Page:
Objective: To describe the risks associated with use of an unproven technique, provocation/neutralization, in diagnosis and treatment of a putative 'food allergy; in a patient with systemic mastocytosis. Methods: A case report of a 68-year-old woman with mastocytosis is reported. The patient was interviewed, examined, and all medical records were reviewed. Photos were taken, and skin and colonic biopsies were performed. Results: The patient was previously diagnosed with urticaria pigmentosa but also had significant diarrhea that was well-controlled by oral cromolyn sodium. She saw a physician who practiced provocation/neutralization and was told that food allergies were the cause of her gastrointestinal symptoms. She was placed on 'neutralizing' injections of milk and wheat, but experienced flushing, palpitations, and lightheadedness with syncope upon injections into her thigh, which is a skin area highly involved by visible lesions of cutaneous mastocytosis. Later evaluation revealed increased numbers of mast cells in her colonic mucosa as well as confirmation of cutaneous mastocytosis. Conclusions: The patient's previous history of urticaria pigmentosa, orally communicated by the patient, documented in medical records, and easily visible on physical examination, was discounted by a practitioner of an alternative and unproven medical treatment, provocation/neutralization. She subsequently had potentially life-threatening reactions to 'provocative' skin testing and 'neutralizing' injections. Patients with systemic mastocytosis are at risk for significant mast cell mediator release during immunotherapy, conventional or alternative.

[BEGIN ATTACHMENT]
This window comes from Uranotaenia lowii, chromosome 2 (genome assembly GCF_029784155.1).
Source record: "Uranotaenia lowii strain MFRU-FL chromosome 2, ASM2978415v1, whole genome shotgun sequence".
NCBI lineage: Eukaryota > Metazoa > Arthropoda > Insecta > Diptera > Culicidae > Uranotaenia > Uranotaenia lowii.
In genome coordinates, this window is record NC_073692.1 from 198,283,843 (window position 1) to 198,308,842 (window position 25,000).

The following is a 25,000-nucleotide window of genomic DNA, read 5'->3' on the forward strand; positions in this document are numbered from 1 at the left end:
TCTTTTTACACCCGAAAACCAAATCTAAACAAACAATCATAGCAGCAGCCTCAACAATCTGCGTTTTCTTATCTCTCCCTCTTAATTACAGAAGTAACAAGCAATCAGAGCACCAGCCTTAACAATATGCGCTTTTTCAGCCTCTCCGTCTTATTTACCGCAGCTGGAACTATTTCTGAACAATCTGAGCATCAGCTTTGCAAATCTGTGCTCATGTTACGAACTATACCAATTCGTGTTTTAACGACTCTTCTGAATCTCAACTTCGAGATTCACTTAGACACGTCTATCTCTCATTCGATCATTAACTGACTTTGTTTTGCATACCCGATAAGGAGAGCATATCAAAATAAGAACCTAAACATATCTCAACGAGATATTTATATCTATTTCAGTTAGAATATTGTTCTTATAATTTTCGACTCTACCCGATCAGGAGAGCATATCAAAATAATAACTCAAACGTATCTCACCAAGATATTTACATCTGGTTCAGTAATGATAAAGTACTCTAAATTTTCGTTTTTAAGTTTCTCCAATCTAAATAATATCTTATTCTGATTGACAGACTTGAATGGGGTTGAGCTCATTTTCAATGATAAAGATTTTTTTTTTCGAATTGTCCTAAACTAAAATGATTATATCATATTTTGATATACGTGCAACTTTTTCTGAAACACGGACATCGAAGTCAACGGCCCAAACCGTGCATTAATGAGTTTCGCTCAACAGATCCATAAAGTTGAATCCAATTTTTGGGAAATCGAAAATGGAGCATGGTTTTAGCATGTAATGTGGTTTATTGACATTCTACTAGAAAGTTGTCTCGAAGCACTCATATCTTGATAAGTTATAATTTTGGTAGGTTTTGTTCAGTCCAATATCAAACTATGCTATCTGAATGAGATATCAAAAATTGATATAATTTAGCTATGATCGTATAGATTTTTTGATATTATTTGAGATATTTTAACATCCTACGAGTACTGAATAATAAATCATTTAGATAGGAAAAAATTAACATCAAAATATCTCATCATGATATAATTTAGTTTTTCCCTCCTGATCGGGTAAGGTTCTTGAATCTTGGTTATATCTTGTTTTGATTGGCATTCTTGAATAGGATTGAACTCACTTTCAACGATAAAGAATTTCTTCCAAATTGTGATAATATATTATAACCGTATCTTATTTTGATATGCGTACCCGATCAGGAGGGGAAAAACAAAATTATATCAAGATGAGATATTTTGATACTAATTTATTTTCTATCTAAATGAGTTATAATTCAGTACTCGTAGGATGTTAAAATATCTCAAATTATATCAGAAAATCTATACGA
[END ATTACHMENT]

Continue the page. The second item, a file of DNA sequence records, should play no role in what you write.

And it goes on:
|Original language||English (US)|
|Number of pages||5|
|Journal||Annals of Allergy, Asthma and Immunology|
|State||Published - Jan 1999|
ASJC Scopus subject areas
- Immunology and Allergy